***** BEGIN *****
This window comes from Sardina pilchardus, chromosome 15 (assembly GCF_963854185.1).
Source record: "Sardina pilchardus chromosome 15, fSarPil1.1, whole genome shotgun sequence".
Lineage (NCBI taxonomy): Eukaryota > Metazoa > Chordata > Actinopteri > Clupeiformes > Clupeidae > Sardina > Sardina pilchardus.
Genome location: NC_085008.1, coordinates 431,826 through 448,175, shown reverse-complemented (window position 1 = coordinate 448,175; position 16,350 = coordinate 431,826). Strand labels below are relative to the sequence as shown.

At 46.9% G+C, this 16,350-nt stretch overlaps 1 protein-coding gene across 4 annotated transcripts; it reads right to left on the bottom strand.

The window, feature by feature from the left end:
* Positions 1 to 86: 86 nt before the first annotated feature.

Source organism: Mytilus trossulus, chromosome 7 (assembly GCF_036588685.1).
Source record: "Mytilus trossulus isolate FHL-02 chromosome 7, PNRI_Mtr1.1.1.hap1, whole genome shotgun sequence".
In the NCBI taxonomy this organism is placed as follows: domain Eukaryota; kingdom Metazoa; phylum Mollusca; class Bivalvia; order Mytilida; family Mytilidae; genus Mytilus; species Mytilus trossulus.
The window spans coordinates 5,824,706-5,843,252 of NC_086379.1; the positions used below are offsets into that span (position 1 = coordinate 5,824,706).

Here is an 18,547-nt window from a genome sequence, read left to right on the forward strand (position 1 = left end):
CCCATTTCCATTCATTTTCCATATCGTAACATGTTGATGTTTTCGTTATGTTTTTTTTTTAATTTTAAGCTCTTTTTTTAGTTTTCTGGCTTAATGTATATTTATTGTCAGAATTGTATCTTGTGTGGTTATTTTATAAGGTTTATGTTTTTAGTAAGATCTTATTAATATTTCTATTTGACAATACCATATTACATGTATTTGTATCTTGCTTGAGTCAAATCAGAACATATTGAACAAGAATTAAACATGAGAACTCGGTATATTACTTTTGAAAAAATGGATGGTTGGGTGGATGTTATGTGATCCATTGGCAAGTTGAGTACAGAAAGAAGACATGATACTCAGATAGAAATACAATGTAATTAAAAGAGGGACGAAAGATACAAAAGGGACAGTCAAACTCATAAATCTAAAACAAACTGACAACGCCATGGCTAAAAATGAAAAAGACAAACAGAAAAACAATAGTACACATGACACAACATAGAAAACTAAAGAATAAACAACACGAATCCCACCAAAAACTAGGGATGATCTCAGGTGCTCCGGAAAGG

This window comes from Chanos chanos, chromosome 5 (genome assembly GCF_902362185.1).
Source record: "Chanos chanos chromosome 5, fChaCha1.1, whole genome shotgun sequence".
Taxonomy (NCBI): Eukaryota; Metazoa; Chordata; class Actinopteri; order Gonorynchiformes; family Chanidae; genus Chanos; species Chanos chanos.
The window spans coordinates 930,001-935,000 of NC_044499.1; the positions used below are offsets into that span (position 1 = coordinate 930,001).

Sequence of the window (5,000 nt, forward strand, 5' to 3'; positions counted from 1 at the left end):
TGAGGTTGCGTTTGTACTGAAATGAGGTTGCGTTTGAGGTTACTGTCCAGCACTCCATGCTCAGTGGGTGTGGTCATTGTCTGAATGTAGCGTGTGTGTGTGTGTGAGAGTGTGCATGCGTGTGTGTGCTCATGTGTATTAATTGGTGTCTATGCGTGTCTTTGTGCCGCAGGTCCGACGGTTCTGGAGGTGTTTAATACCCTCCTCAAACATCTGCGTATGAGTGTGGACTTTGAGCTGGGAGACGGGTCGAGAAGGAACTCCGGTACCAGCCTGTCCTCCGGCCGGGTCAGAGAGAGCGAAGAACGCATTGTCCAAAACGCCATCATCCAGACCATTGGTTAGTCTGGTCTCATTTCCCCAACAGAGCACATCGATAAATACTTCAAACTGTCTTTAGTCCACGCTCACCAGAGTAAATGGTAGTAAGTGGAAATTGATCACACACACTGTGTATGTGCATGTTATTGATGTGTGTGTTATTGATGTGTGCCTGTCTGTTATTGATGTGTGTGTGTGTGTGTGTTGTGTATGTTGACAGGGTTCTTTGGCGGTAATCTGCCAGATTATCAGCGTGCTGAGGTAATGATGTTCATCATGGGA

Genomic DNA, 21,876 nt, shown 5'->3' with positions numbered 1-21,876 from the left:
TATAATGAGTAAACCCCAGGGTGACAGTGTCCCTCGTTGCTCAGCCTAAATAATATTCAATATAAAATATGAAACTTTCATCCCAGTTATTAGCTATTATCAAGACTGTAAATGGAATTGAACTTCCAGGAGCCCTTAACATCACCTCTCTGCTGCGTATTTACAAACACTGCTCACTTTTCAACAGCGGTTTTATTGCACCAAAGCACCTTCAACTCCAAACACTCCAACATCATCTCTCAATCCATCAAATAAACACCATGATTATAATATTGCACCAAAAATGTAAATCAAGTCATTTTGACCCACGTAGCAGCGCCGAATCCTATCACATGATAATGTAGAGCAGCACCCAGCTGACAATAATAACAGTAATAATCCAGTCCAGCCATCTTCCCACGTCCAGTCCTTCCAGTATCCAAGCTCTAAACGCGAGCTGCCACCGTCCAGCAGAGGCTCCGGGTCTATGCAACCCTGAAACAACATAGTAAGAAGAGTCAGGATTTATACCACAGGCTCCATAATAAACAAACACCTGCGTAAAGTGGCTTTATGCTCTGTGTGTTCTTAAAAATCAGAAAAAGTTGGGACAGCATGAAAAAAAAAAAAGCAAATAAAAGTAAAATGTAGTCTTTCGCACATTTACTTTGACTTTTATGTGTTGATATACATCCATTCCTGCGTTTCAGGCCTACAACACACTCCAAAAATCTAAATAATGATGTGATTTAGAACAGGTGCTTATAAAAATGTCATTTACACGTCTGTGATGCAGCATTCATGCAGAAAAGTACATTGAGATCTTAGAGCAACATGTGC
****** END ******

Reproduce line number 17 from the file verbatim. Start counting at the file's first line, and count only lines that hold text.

The window spans coordinates 930,001-935,000 of NC_044499.1; the positions used below are offsets into that span (position 1 = coordinate 930,001).